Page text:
“Formula 1 fans are the big winners with the planned marketing and brand building integration opportunities, utilising Vivendi’s far-reaching leadership in music, film, long and short form TV, digital and gaming.
“We are pleased to have completed this deal in time for the return of the French Grand Prix to Formula 1 in 2018 and look forward to putting on a great show for our fans in France.
Ian Holmes, Global Director, Media Rights at Formula 1 said:
“CANAL+ offers Formula 1 an unrivalled platform in the French market. The depth and breadth of their coverage combined with their editorial standards and presentation makes them a perfect partner for us as we continue to grow the brand.
“We welcome the opportunity to further explore and develop innovative ways to bring the Championship to the fans and believe that the wider Vivendi Group of companies can help us achieve that aim.
“This agreement, combined with a Free-To-Air partnership still to be concluded, marks a great step forward in this key Formula 1 market.”
“We are delighted to extend and strengthen our partnership with Formula 1 for the 2018-2020 period. French fans are famously passionate about motorsport and we are honoured to deliver the FIA World Championship to CANAL+ viewers for the foreseeable future.”
Maxime Saada, CEO, Group CANAL+ said:
“CANAL+ Group is pleased to have won the Formula 1 rights until 2020 and be able to continue to offer its subscribers 100% of this world-class event exclusively.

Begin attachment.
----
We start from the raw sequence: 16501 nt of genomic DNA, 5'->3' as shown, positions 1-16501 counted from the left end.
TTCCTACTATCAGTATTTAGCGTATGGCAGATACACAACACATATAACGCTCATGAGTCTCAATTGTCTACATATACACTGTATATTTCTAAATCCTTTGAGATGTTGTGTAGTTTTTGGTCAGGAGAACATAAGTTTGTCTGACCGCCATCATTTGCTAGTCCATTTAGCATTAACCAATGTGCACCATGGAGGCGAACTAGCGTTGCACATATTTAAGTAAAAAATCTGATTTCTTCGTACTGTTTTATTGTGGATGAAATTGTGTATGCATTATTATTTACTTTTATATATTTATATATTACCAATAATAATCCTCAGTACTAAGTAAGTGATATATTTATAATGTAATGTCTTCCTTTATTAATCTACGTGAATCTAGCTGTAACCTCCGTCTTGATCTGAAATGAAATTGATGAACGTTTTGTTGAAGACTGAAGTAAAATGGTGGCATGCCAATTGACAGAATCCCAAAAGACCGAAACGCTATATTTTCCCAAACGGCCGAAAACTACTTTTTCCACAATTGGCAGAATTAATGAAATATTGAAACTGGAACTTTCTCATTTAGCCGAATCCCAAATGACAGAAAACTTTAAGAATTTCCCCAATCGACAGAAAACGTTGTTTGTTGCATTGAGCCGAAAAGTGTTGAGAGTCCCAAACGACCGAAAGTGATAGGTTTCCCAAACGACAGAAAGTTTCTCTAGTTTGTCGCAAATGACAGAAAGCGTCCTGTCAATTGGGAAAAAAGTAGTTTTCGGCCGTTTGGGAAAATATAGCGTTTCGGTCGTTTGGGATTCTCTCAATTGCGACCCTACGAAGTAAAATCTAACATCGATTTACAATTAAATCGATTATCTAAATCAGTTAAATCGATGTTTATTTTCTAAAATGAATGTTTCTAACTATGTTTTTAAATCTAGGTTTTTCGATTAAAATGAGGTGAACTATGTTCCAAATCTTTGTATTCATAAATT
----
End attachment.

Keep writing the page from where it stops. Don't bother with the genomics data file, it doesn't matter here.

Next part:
“This successful outcome will come as a reward to the efforts of the CANAL+ Sports team headed by Thierry Cheleman. They demonstrated their ability to innovate in the coverage of this major event, which earned CANAL+ the prize for the best broadcaster in 2014.
“The deal will reach a whole new dimension within the Vivendi Group, which will strive to extend the partnership with FOM on digital with Dailymotion, gaming and music.”
3rd May 2017, 20:27 at 8:27 pm
@davidnotcoulthard That does indeed connect all four of them, despite the fact it’s not what I had in mind!
The connection I was going for was that they all scored their first two wins consecutively – a feat Valtteri Bottas can emulate at the next race in Spain.
But as we’ve got another perfectly good connection it’s over to you @davidnotcoulthard…
3rd May 2017, 13:46 at 1:46 pm
@wpinrui Afraid you’re not on the right track there! There’s something much more unusual which connects them…
2nd May 2017, 9:10 at 9:10 am
the commentators have to get excited and hype up the most simple of things
But this is what I’m getting at: do they really have to?
The commentators do not work for Formula One, they work for their television channels. So should they be calling the race the way they genuinely see it, or should they be doing a free PR job for F1 and pretending it’s more exciting than it really is?
I’d be interested to know what it’s like in other sports. Do football/tennis/cricket/rugby/golf commentators ever pretend dull matches are exciting?
1st May 2017, 10:19 at 10:19 am
OK as @eurobrun hasn’t replied yet I’m going to be cheeky and throw out another one. What connects these four drivers:
30th April 2017, 20:18 at 8:18 pm
30th April 2017, 20:17 at 8:17 pm
Hi @denboy. The one second gap for DRS activation is measured at two different points on the track at Sochi: one approaching turn one and another approaching turn ten. The gap between Vettel and Bottas you saw could have been mentioned at some other point on the track at a time when it happened to be larger.
Also, drivers can use DRS when they are within one second of any car, even one which is a lap behind. Bottas and Vettel were lapping a lot of cars towards the end of the race. It’s possible Vettel was within a second of one of those at a DRS detection point, and was therefore able to use DRS.
Hope that clears it up!
30th April 2017, 16:44 at 4:44 pm
29th April 2017, 21:26 at 9:26 pm
Viewing 15 posts - 1 through 15 (of 3,435 total)